Friday, July 19, 2013

Matchbox Twenty, Goo Goo Dolls concert review: Los Angeles

My review originally appeared at

photo by Armando Brown
Package tours centering on bands that came to fame in the '90s seem to be more plentiful than usual this time of year.

Jaunts with seasonal titles like the Last Summer on Earth (featuring Barenaked Ladies and Ben Folds Five), Under the Sun (Sugar Ray, Smash Mouth) and Summerland (Everclear, Live) have all passed through Southern California recently.

Meanwhile, The LP Tour, featuring Soul Asylum, Matthew Sweet and more performing breakthrough albums in full, happens Saturday at the Wiltern in Los Angeles.

Unlike some of those acts, however, the concert pairing of Matchbox Twenty and Goo Goo Dolls is a more relevant proposition, in terms of both current sales and chart success.

North, the Rob Thomas-fronted quartet's first full-length studio album in a decade, entered the Billboard 200 chart at No. 1 last fall and has spawned three Top 20 hits on the adult rock tally. Meanwhile, the Goos' latest effort, Magnetic, just made an impressive debut, bolstered by a single that's getting ample airplay.

Despite attaining massive success at roughly the same time (1995-98), these bands hadn't toured together until now. On Thursday night at Gibson Amphitheatre in Universal City, ahead of appearances in Las Vegas (Friday), Irvine (Saturday) and San Diego (Wednesday), they both turned in solid performances that proved why their well-crafted pop/rock music is still among the most memorable from that period.

Matchbox Twenty, back on stage after five years, brought eye-catching visuals – courtesy of three large overhanging projection cubes – to their 90-minute set. Loud screams from female fans greeted their opening cut, the sweeping mid-tempo ballad "Parade." The first of six impressive new songs played from North, it was propelled by bleached-blond guitarist Kyle Cook's chiming sounds.

Thomas (pictured above) alluded to Gibson's imminent demolition to make way for new Universal Studios attraction centered on Harry Potter (live events are booked through early September, but signs of construction preparation were already visible toward the back of the venue.) "If we play our cards right, I hope we're the first ones to play there," he joked of the amphitheater's replacement.

Slinky riff-rocker "She's So Mean," a skittering "Our Song" and the punchy "Radio" were among the other catchy North standouts. The second of those tracks came replete with Syndrum-bashing by nervy drummer-turned-rhythm-guitarist Paul Doucette, but it was current timekeeper Stacy Jones – known for his work with American Hi-Fi, Veruca Salt, Letters to Cleo and others – who really gave the old hits a heftier punch than in the past, especially true during "Bent" and "Long Day."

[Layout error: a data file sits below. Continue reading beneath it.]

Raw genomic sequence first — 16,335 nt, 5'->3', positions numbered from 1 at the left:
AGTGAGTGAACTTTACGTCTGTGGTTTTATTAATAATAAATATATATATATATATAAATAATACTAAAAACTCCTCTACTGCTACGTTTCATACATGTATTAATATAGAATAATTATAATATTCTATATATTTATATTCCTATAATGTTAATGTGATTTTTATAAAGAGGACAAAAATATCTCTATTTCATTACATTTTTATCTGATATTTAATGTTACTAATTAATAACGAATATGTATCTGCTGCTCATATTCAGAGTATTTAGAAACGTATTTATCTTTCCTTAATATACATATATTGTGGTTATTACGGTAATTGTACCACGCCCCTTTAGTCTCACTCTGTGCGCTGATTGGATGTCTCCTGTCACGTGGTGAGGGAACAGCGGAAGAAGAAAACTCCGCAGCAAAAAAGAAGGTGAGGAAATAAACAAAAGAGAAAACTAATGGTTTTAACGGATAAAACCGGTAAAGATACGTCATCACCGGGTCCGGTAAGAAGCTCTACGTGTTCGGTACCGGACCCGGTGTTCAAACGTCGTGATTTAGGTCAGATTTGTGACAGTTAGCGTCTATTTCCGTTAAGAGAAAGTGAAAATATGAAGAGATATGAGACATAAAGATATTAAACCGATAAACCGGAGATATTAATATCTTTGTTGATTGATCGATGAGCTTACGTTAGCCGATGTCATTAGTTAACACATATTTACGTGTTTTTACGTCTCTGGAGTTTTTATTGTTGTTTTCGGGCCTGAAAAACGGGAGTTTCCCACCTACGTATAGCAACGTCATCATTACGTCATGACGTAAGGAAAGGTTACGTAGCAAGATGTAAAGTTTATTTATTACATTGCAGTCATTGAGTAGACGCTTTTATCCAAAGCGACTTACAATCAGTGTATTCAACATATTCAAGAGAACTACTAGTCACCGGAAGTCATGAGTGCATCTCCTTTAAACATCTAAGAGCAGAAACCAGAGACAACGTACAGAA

Thomas worked up quite a sweat and constantly traversed the stage. Some of his best vocals were delivered amid the dramatic "English Town," "Real World," a rockier, revamped "Unwell," and "Bright Lights," which found the musicians pulling out all the stops to close the main set.

For an encore, M20 offered a straightforward cover of "Don't Change" by INXS, Thomas dedicating it to that Australian group's Jon Farriss, who was in attendance (a fan held up an Aussie flag).

photo by Armando Brown
The Goo Goo Dolls have a reputation for penning serious power ballads, but the boys from Buffalo have a sense of humor, too.

Their on-site merchandise included signed set lists with song titles changed to opposite meanings.

Before they took the stage to Pink Floyd's "Run Like Hell," someone dressed in a bear costume cavorted onstage to the Disney ditty "The Bare Necessities."

At another point during their satisfying 65-minute set, some ladies passed up a hand-lettered sign with an odd slogan related to food. Singer/guitarist John Rzeznik responded by saying, "You know you're getting old when people throw pictures of tacos instead of phone numbers at you."

Launching with the propulsive "Last Hot Night," the trio didn't delve into the upbeat Magnetic much. Instead, a sturdy arsenal of radio hits amassed over the past 18 years was the focus. 

The frontman relayed some background tidbits about "Name" and the beautiful new "Come to Me," possibly inspired by his nuptials next week. (Key lyric: "Today's the day I'll make you mine / So get me to the church on time.") During the latter tune, the Goo Goos' enticing projection panels displayed all the words.

Even though a muddy bass mix loomed throughout the band's performance (and to a lesser extent throughout Matchbox Twenty's as well), it didn't ruin highlights such as Rzeznik's impassioned vocals on "Here Is Gone," "Better Days" and "Iris."

Longtime tour musicians Brad Fernquist and Korel Tunador provided their usual top-notch support on guitar and keyboards; Tunador shined with a sax solo during the Supertramp cover "Give a Little Bit."

Earlier, Alaskan singer-songwriter Kate Earl served up a short opening set that sometimes recalled a less interesting Alanis Morissette.

Setlists: Matchbox Twenty, Goo Goo Dolls, Gibson Amphitheatre, Los Angeles, July 17, 2013

M20: Parade / Bent / Disease / She's So Mean / How Far We've Come / 3 A.M. / Real World / When You're Gone / Our Song / Long Day / I Will / Unwell / Radio > So Sad, So Lonely / English Town / Bright Lights // Encore: Don't Change (INXS cover) / Back 2 Good / Push
Goo Goos: Last Hot Night / Naked / Slide / Here Is Gone / Rebel Beat / Black Balloon / Now I Hear / Another Second Time Around / Let Love In / Come to Me / Name / Bringing on the Light / Give a Little Bit (Supertramp cover) / Better Days / Iris / Broadway 

The tour next plays July 19 at Mandalay Bay Events Center in Las Vegas, $49.50-$99.50; July 20 at Verizon Wireless Amphitheater in Irvine, $32-$137.50; and July 24 at Valley View Casino Center in San Diego, $39-$79.

No comments: